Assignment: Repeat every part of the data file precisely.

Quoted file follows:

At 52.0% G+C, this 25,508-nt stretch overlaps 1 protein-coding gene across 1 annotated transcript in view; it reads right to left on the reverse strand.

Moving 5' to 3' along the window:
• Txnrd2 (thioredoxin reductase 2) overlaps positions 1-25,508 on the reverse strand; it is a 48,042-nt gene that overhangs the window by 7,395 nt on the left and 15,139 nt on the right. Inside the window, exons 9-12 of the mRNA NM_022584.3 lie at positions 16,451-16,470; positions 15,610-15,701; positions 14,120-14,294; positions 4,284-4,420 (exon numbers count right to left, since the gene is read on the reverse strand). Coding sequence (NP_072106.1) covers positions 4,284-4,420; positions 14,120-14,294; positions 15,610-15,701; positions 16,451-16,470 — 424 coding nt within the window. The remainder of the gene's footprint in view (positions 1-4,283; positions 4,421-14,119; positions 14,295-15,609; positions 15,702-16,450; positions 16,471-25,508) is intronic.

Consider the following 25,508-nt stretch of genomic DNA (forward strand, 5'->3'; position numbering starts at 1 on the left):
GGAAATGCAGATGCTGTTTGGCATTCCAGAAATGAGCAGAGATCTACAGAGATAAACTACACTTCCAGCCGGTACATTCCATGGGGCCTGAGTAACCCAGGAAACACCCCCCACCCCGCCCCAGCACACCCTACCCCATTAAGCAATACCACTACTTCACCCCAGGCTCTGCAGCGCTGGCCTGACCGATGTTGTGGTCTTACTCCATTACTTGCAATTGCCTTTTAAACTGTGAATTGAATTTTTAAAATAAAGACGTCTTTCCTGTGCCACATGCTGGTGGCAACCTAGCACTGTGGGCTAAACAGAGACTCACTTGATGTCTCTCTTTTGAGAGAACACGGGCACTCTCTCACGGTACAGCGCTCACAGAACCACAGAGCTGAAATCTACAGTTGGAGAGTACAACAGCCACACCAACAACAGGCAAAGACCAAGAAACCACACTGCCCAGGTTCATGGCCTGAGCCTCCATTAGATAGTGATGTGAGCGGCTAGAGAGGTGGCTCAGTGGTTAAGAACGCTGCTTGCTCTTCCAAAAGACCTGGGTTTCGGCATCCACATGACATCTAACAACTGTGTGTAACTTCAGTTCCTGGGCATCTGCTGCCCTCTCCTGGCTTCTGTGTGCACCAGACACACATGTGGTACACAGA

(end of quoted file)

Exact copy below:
At 52.0% G+C, this 25,508-nt stretch overlaps 1 protein-coding gene across 1 annotated transcript in view; it reads right to left on the reverse strand.

Moving 5' to 3' along the window:
• Txnrd2 (thioredoxin reductase 2) overlaps positions 1-25,508 on the reverse strand; it is a 48,042-nt gene that overhangs the window by 7,395 nt on the left and 15,139 nt on the right. Inside the window, exons 9-12 of the mRNA NM_022584.3 lie at positions 16,451-16,470; positions 15,610-15,701; positions 14,120-14,294; positions 4,284-4,420 (exon numbers count right to left, since the gene is read on the reverse strand). Coding sequence (NP_072106.1) covers positions 4,284-4,420; positions 14,120-14,294; positions 15,610-15,701; positions 16,451-16,470 — 424 coding nt within the window. The remainder of the gene's footprint in view (positions 1-4,283; positions 4,421-14,119; positions 14,295-15,609; positions 15,702-16,450; positions 16,471-25,508) is intronic.

Consider the following 25,508-nt stretch of genomic DNA (forward strand, 5'->3'; position numbering starts at 1 on the left):
GGAAATGCAGATGCTGTTTGGCATTCCAGAAATGAGCAGAGATCTACAGAGATAAACTACACTTCCAGCCGGTACATTCCATGGGGCCTGAGTAACCCAGGAAACACCCCCCACCCCGCCCCAGCACACCCTACCCCATTAAGCAATACCACTACTTCACCCCAGGCTCTGCAGCGCTGGCCTGACCGATGTTGTGGTCTTACTCCATTACTTGCAATTGCCTTTTAAACTGTGAATTGAATTTTTAAAATAAAGACGTCTTTCCTGTGCCACATGCTGGTGGCAACCTAGCACTGTGGGCTAAACAGAGACTCACTTGATGTCTCTCTTTTGAGAGAACACGGGCACTCTCTCACGGTACAGCGCTCACAGAACCACAGAGCTGAAATCTACAGTTGGAGAGTACAACAGCCACACCAACAACAGGCAAAGACCAAGAAACCACACTGCCCAGGTTCATGGCCTGAGCCTCCATTAGATAGTGATGTGAGCGGCTAGAGAGGTGGCTCAGTGGTTAAGAACGCTGCTTGCTCTTCCAAAAGACCTGGGTTTCGGCATCCACATGACATCTAACAACTGTGTGTAACTTCAGTTCCTGGGCATCTGCTGCCCTCTCCTGGCTTCTGTGTGCACCAGACACACATGTGGTACACAGA